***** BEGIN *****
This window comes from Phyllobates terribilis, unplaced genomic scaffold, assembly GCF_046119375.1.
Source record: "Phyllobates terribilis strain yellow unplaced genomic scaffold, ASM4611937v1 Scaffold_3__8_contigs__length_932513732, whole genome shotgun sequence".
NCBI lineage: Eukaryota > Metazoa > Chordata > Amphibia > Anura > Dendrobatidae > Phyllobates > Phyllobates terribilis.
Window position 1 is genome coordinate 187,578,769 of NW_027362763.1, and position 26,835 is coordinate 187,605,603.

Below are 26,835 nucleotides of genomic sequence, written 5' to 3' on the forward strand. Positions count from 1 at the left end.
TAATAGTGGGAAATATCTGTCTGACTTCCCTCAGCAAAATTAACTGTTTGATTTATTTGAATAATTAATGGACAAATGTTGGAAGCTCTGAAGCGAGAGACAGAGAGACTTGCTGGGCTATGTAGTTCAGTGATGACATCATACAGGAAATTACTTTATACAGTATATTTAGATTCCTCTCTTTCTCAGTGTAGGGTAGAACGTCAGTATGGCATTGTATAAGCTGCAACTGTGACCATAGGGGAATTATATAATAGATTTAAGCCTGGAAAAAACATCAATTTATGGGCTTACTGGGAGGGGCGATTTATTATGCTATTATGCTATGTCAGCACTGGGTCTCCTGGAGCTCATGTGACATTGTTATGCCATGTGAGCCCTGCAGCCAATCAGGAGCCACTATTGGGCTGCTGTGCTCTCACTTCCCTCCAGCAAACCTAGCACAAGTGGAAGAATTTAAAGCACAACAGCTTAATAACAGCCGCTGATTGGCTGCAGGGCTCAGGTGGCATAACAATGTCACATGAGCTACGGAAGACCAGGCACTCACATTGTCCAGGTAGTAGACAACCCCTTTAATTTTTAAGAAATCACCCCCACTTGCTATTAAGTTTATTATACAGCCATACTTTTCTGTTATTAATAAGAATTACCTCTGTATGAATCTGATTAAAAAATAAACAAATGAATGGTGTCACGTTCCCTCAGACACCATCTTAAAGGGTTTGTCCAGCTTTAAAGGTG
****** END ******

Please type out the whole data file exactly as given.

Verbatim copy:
This window comes from Phyllobates terribilis, unplaced genomic scaffold, assembly GCF_046119375.1.
Source record: "Phyllobates terribilis strain yellow unplaced genomic scaffold, ASM4611937v1 Scaffold_3__8_contigs__length_932513732, whole genome shotgun sequence".
NCBI lineage: Eukaryota > Metazoa > Chordata > Amphibia > Anura > Dendrobatidae > Phyllobates > Phyllobates terribilis.
Window position 1 is genome coordinate 187,578,769 of NW_027362763.1, and position 26,835 is coordinate 187,605,603.

Below are 26,835 nucleotides of genomic sequence, written 5' to 3' on the forward strand. Positions count from 1 at the left end.
TAATAGTGGGAAATATCTGTCTGACTTCCCTCAGCAAAATTAACTGTTTGATTTATTTGAATAATTAATGGACAAATGTTGGAAGCTCTGAAGCGAGAGACAGAGAGACTTGCTGGGCTATGTAGTTCAGTGATGACATCATACAGGAAATTACTTTATACAGTATATTTAGATTCCTCTCTTTCTCAGTGTAGGGTAGAACGTCAGTATGGCATTGTATAAGCTGCAACTGTGACCATAGGGGAATTATATAATAGATTTAAGCCTGGAAAAAACATCAATTTATGGGCTTACTGGGAGGGGCGATTTATTATGCTATTATGCTATGTCAGCACTGGGTCTCCTGGAGCTCATGTGACATTGTTATGCCATGTGAGCCCTGCAGCCAATCAGGAGCCACTATTGGGCTGCTGTGCTCTCACTTCCCTCCAGCAAACCTAGCACAAGTGGAAGAATTTAAAGCACAACAGCTTAATAACAGCCGCTGATTGGCTGCAGGGCTCAGGTGGCATAACAATGTCACATGAGCTACGGAAGACCAGGCACTCACATTGTCCAGGTAGTAGACAACCCCTTTAATTTTTAAGAAATCACCCCCACTTGCTATTAAGTTTATTATACAGCCATACTTTTCTGTTATTAATAAGAATTACCTCTGTATGAATCTGATTAAAAAATAAACAAATGAATGGTGTCACGTTCCCTCAGACACCATCTTAAAGGGTTTGTCCAGCTTTAAAGGTG